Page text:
The so-called G20 of gastronomy, formed by the chefs of the heads of state, tastes national recipes as it passes through Madrid
Elizabeth II loves foie gras; former US President George Bush was never in the mood for broccoli; the twins of the princes of Monaco like to try new flavors, and in Moncloa they are good to eat. These are some of the culinary secrets that the chefs of the heads of State and Government of the world have told, who have met for the first time in Spain at the hands of the Club des Chefs des Chefs.
Almost twenty of the chefs that make up the association have known the national flavors and the most representative dishes in Madrid. The trusted chefs of the leaders of European, African, Asian and American countries have promised to add Spanish recipes to their menus when they return to the presidential kitchen.
The work of these other rulers of the presidential palaces is not easy. Preparing dishes for the same ‘client’ (Pedro Sánchez, his wife Begoña and their daughters Carlota and Ainhoa, in addition to the guests who may be at the table) every day and not getting bored is a job that involves «creativity, knowledge and risk”, says the Moncloa chef, José Roca. His vision is shared by the rest of the members of the exclusive group, known in the culinary world as the G20 of gastronomy, created in 1977.
In Moncloa they eat a lot. There are “joy days” with sweets or hamburgers a few times a month. Healthy dishes are the main ones and are chosen at the beginning of the week. Roca, with 44 years of experience, sends a list of proposals and receives the roadmap for the next few days with a special request that breaks the diet. “The Spanish leaders have been very homely. They have the office next to home because the family occupies a very important place. As chefs we try to make the table a meeting point to forget about problems”, reveals Roca.
The chef of Albert II of Monaco, Christian García, apart from being the president of the club for 15 years, is also the father of twins, as well as the current Monegasque princes. The chef, French by birth and with Andalusian origins, has spent 35 years in the kitchen of the palace. He landed in 1987 with a seven-month work contract and never left. Although he is the head of the largest kitchen in the country, in his home his wife governs, who is the one who prepares the dishes at home.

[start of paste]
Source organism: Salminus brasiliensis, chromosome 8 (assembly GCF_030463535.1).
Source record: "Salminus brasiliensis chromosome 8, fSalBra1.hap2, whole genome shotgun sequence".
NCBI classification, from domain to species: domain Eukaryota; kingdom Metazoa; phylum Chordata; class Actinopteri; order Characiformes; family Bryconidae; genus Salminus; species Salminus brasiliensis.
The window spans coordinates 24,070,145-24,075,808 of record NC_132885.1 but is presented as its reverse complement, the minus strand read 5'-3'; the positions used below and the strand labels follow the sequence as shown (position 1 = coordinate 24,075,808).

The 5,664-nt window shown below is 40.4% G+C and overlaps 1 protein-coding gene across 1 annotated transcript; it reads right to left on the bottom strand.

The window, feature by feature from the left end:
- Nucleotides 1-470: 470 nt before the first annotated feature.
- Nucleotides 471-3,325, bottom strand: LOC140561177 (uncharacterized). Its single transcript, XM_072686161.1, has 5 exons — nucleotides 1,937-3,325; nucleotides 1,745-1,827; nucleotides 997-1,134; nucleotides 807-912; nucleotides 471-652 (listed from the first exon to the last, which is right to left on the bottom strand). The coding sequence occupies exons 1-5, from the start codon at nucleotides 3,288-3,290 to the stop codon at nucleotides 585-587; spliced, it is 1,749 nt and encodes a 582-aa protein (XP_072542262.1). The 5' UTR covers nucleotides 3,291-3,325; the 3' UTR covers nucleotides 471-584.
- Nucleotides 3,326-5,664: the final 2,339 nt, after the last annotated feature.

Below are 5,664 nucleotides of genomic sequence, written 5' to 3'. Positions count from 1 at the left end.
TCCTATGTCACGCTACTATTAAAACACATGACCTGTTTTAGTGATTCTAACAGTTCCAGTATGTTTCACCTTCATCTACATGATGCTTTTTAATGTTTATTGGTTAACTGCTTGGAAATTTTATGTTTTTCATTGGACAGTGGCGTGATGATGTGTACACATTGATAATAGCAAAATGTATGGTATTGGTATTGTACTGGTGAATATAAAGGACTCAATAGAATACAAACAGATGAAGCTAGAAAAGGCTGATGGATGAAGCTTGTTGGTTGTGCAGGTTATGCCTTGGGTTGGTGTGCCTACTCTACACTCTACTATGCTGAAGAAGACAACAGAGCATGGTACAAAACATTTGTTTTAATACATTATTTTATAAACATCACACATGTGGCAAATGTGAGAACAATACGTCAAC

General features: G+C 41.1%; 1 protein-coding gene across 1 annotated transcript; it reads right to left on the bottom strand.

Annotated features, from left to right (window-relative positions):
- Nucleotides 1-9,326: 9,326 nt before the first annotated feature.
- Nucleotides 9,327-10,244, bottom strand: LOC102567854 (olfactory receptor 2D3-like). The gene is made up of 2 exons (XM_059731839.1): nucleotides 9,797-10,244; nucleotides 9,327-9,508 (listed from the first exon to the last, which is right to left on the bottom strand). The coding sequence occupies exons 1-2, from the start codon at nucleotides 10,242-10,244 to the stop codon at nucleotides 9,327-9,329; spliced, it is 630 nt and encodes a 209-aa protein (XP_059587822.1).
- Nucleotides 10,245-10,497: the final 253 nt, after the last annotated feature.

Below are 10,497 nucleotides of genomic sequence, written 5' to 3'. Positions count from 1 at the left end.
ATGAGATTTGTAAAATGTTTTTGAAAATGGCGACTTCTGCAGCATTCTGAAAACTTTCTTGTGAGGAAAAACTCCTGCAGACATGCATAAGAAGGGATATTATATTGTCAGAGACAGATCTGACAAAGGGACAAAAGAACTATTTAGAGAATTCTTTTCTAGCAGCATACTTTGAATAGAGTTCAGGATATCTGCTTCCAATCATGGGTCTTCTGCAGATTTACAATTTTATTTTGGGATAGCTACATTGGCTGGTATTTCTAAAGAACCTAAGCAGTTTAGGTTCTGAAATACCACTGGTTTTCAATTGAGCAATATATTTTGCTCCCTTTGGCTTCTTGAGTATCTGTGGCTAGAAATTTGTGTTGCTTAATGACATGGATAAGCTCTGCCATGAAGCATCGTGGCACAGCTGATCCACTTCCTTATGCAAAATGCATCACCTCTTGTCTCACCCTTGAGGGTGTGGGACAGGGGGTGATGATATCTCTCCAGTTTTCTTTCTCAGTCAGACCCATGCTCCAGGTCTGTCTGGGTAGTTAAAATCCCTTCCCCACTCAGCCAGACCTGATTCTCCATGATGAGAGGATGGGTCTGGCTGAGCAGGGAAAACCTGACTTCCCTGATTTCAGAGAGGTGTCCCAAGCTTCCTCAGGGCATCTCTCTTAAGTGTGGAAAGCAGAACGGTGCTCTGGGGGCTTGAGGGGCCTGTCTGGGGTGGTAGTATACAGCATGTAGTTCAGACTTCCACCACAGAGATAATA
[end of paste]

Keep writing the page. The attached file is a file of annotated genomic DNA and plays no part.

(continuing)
The ideas of the chefs arise from the constant expeditions they carry out with the group. Having the same diner, it is an obligation to take risks with international flavors, it is a bet that sometimes works out and sometimes not. But they always try to innovate. The founder of the association, Gilles Bragard, stressed that at the beginning it was a club of friends who fed the leaders of the planet, then a task arose to fulfill: to be the gastronomy ambassadors of each country. Arriving from France, Finland, Germany, Italy, Monaco, Denmark, the Netherlands, Switzerland, Luxembourg, Estonia, South Africa, Morocco, Israel, India, Peru, Ecuador and Canada, all of them defend their local products, but they do not close to discover territories through food. “The best recipes are those of my mother,” they agree in pointing out.
The chefs share their days with the royal and presidential families, so confidentiality is essential. Some anecdotes show that it is better “to know everything and not remember anything,” Bragard said. One of the stories he tells is that several years ago it became known that former US President George Bush did not like broccoli and the day after he found out, farmers demonstrated outside the White House. In other words, a simple comment from a head of state about a dish can end up unleashing a labor dispute. “The table is also political,” he says.
The founder of the club clarifies that with each change of government the kitchen is also modified. Such is the case of the chef of the Israeli Administration, Joseph Korson, who is on ‘vacation’ awaiting the election of a new president in the country. For this, he combines his passion for gastronomy with technology with his own food preparation company.
Gastronomy has become a pillar of governments, assured Gilles Bragard, citing the words that the French diplomat of the seventeenth century, Charles Maurice de Talleyrand, said to Napoleon Bonaparte: “Give me good dishes and I will make good treaties”.
Eddie is an Australian news reporter with over 9 years in the industry and has published on Forbes and tech crunch.